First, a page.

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Am Fam Physician. 2008;77(7):899-900

Medicare Spending Proposal Includes Positives, Negatives for Primary Care

President Bush has proposed an initiative aimed at slowing projected Medicare spending. The Medicare Funding Warning Response Act of 2008 would ensure that by 2013 value-based or pay-for-performance measures are available for at least 50 percent of care provided under Medicare. It would also withhold a portion of physician payments based on quality and efficiency standards. Under the initiative, some quality-related provisions (e.g., those associated with electronic health records [EHRs], pricing transparency, and value-based purchasing) would not be implemented unless they reduce costs. Kevin Burke, director of the American Academy of Family Physician's (AAFP's) Government Relations Division, contends that much of the cost of meeting the pay-for-performance requirement would go to family physicians because many of these measures apply to primary care. He also says the initiative would make it difficult for physicians to receive payments based on the quality and efficiency of their performance. However, some measures in the initiative are positive for family physicians, such as a $250,000 cap on noneconomic damages for medical lawsuits and those related to the use of interoperable EHRs instead of only electronic prescribing and publicizing price and cost information to Medicare beneficiaries. For more information, visit or

Partnership Urges Congress to Block Tightening of Medicaid, SCHIP Eligibility

In a February letter to House and Senate leaders, the Partnership for Medicaid urges Congress to block current and proposed Centers for Medicare and Medicaid Services (CMS) regulations that would tighten eligibility requirements for Medicaid and the State Children's Health Insurance Program (SCHIP). The Partnership is particularly concerned by current and proposed regulations that would narrow the ability of states to disregard some family income, such as earnings or child care expenses, in determining Medicaid and SCHIP eligibility. According to the letter, this could significantly impact low-income patients' access to medical care. The Partnership also opposes regulations that would impose Medicaid funding cuts, including graduate medical education payment cuts and those that may lead safety-net providers to eliminate important community services. The Partnership for Medicaid is a coalition of safety-net physician organizations, including the AAFP. For more information, visit or the Partnership for Medicaid Web site at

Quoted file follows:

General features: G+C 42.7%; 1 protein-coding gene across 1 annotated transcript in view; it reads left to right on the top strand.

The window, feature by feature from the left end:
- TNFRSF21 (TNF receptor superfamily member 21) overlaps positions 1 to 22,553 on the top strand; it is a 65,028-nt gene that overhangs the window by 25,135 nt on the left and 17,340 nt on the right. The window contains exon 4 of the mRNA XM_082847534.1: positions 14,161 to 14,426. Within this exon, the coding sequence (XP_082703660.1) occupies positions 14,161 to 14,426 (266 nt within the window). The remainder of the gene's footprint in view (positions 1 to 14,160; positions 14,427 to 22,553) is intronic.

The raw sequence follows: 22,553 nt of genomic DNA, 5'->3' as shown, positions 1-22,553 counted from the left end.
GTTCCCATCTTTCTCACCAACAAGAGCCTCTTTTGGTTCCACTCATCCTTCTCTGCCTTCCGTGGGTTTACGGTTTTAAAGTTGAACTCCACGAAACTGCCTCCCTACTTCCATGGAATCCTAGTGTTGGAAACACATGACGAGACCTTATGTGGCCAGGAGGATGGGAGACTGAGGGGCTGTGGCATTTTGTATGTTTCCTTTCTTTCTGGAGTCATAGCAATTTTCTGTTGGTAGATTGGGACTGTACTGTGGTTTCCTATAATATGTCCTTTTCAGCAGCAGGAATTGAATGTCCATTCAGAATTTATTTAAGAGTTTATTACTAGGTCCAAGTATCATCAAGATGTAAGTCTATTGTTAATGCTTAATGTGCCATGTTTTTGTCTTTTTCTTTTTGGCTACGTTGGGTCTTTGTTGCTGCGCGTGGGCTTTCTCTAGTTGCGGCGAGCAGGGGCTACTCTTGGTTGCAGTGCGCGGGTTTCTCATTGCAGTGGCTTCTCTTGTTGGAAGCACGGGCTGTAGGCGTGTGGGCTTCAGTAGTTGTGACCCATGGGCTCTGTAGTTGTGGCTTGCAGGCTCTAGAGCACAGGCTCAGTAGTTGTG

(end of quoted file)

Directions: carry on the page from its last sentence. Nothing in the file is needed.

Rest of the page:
GAO Report Concludes Physician Payment System Undervalues Primary Care

A recent report from the U.S. Government Accountability Office (GAO) shows that an emphasis on primary care, including the patient-centered medical home, is key to improving quality of care and lowering costs. However, the fee-for-service Medicare payment system undervalues primary care while encouraging the growth of subspecialty services. The report cites a growing income gap between primary care physicians and subspecialists for the declining number of medical students entering primary care. Bruce Steinwald, director of health care for the GAO, says that payment system reforms should not only be about raising fees but also about recalibrating the value of all services, including subspecialty and primary care. Steinwald introduced the report before the Senate Committee on Health, Education, Labor, and Pensions as committee members prepared to consider reauthorization of Title VII health education programs. For more information, visit or

New and Revised CPT Codes Cover Online-and Telephone-Related Patient Services

New and revised Current Procedural Terminology (CPT) codes focusing on non-face-to-face services took effect on January 1, 2008. The updates are based on a proposal by the AAFP, the American College of Physicians, and the American Academy of Pediatrics (AAP) that urged the recognition of changing communication patterns between physicians and patients. The January issue of Family Practice Management includes an overview of telephone and online service codes as well as other new codes ( Three new codes are available for telephone services based on the amount of time spent discussing medical care; the old telephone CPT codes are no longer used. Another new code is available for online patient services, including all communications stemming from the online encounter (e.g., follow-up telephone calls; pharmacy, laboratory, and imaging orders). Although Medicare does not yet pay for these codes, two large health insurers, Aetna and Cigna HealthCare, are paying some physicians for online patient consultations. David Ellington, MD, AAFP's representative to the American Medical Association's CPT Advisory Committee, hopes that all insurers will recognize and pay for these new codes in the future. For more information, visit html, or